Freedom Not Yet: Liberation and the Next World Order.

Surin, Kenneth.
(Durham: Duke University Press, 2009, 415 pp.).

Reviewed by—Jeff Shantz,
Kwantlen Polytechnic University, March 2012

Despite spectacular failures (most recently the financial crisis of 2008 to present) neoliberalism continues to dominate the policy visions and commitments of global decision-making elites. Opposition to neoliberal politics and the possibilities of social transformation and the development of real alternative social relations are at the heart of heterodox Marxist Kenneth Surin’s concerns in Freedom Not Yet. Surin (who has previously made some useful contributions to autonomist Marxist theory) suggests that within projects of Western neoliberalism most people are in need of liberation from their socioeconomic circumstances. Neoliberalism creates an increasingly polarized and impoverished society. Surin is particularly interested in the oppression of poorer countries and the poor globally. He asks: “Who are the political subjects capable of building and maintaining a liberated world? What are the possibilities of their development as forces for social change?”

Surin notes that political innovation, and the alteration of politics, is required to achieve social liberation from neoliberal capitalism. In his view, part of this innovation includes drawing upon the insights of contemporary (post-modern) philosophy. In this regard he draws upon the works of Badiou, Žižek, Deleuze, and Negri among others.

Freedom Not Yet is divided into three primary sections. The first examines the current regime of accumulation, particularly the financialization of capital. The second section looks at the constructions of subjectivity and identity and the reproduction of people as social beings within specific contexts. The third section addresses liberation and the prospects for alternative notions of subjectivity that might move beyond the limited (and cynically deployed) notions of humanism as motivated within liberal democracies (14).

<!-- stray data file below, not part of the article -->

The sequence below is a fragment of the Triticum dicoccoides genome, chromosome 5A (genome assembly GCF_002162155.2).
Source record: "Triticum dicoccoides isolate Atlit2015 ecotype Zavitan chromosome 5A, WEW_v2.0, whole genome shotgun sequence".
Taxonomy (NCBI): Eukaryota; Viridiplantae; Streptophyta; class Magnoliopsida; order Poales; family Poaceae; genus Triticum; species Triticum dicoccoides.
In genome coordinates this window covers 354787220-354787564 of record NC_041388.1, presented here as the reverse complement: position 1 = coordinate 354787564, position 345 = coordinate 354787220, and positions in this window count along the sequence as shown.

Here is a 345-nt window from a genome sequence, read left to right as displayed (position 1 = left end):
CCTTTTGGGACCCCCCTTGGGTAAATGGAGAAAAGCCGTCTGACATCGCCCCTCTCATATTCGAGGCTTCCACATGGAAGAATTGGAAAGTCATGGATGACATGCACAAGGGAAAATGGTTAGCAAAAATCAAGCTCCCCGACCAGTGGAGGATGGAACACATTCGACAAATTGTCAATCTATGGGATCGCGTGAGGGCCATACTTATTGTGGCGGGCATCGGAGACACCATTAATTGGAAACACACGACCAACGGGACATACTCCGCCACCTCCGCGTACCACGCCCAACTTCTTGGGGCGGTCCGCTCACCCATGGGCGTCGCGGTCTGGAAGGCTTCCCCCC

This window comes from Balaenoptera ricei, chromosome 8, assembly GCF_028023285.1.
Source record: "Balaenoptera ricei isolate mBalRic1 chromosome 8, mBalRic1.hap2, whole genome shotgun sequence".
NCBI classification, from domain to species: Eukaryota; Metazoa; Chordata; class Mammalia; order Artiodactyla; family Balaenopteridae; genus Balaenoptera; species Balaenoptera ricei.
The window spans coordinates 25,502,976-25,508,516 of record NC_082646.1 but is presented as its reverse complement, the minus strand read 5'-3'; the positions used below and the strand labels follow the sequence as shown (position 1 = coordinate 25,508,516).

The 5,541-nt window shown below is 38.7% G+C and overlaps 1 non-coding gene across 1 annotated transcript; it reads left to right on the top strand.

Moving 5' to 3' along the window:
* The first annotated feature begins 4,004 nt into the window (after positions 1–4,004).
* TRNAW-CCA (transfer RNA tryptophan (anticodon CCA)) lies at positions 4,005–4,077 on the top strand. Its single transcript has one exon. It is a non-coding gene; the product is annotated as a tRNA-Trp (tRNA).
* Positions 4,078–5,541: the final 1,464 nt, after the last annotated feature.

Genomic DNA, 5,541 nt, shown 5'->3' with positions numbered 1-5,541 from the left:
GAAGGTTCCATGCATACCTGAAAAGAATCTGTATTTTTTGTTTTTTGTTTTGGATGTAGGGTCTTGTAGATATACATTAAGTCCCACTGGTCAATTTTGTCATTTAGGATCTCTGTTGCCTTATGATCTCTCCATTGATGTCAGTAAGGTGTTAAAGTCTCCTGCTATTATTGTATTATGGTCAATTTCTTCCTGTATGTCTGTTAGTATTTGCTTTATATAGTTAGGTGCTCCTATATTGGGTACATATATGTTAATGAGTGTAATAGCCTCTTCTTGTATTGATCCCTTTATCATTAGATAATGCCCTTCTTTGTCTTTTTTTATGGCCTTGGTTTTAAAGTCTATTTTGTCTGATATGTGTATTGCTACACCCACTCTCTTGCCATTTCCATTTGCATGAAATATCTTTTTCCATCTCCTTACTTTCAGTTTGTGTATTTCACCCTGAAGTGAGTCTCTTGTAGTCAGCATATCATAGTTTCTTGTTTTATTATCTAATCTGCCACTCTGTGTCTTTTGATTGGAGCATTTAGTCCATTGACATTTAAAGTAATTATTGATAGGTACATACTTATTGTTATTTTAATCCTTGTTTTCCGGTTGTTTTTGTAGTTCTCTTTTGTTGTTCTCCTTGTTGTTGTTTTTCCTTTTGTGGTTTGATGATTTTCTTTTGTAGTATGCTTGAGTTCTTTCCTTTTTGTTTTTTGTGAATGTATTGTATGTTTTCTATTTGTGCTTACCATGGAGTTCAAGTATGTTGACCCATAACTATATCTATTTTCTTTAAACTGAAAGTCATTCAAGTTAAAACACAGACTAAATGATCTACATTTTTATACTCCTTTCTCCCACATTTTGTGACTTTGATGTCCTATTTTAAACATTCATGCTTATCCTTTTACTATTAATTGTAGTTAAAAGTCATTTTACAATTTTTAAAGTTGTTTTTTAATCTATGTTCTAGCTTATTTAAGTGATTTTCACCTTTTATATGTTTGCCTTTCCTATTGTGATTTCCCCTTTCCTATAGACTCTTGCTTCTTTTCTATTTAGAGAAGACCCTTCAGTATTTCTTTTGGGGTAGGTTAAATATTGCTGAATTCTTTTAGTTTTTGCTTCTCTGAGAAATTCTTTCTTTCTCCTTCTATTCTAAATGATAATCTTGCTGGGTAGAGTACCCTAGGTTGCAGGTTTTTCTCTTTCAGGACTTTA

At the same time, Surin argues for the continued importance of Marxist theory which remains, in his view, indispensable. Surin seeks the philosophical possibilities of a Marxist or neo-Marxist perspective on liberation from capitalist regimes of economic exploitation and political domination. As a Marxist, Surin is concerned first with understanding the economic relations that structure the present period. He starts his work with an analysis of the current regime of accumulation.

Neoliberalism includes the domination globally of financial markets, investment, and speculation over traditional production economies (as under industrialism or secondary sector dominance). The domination of financial markets is enacted partly through neoliberal social policies that subordinate poor people and poorer economies to the priorities of capitalist markets and trade. Surin is also concerned with the neoliberal constitution of subjectivity—the creation of neoliberal subjects for whom neoliberalism is regarded simply as a “way of life,” the only possible world. The production of neoliberal subjects is a key aspect of contemporary struggles over dispossession and exploitation, for Surin.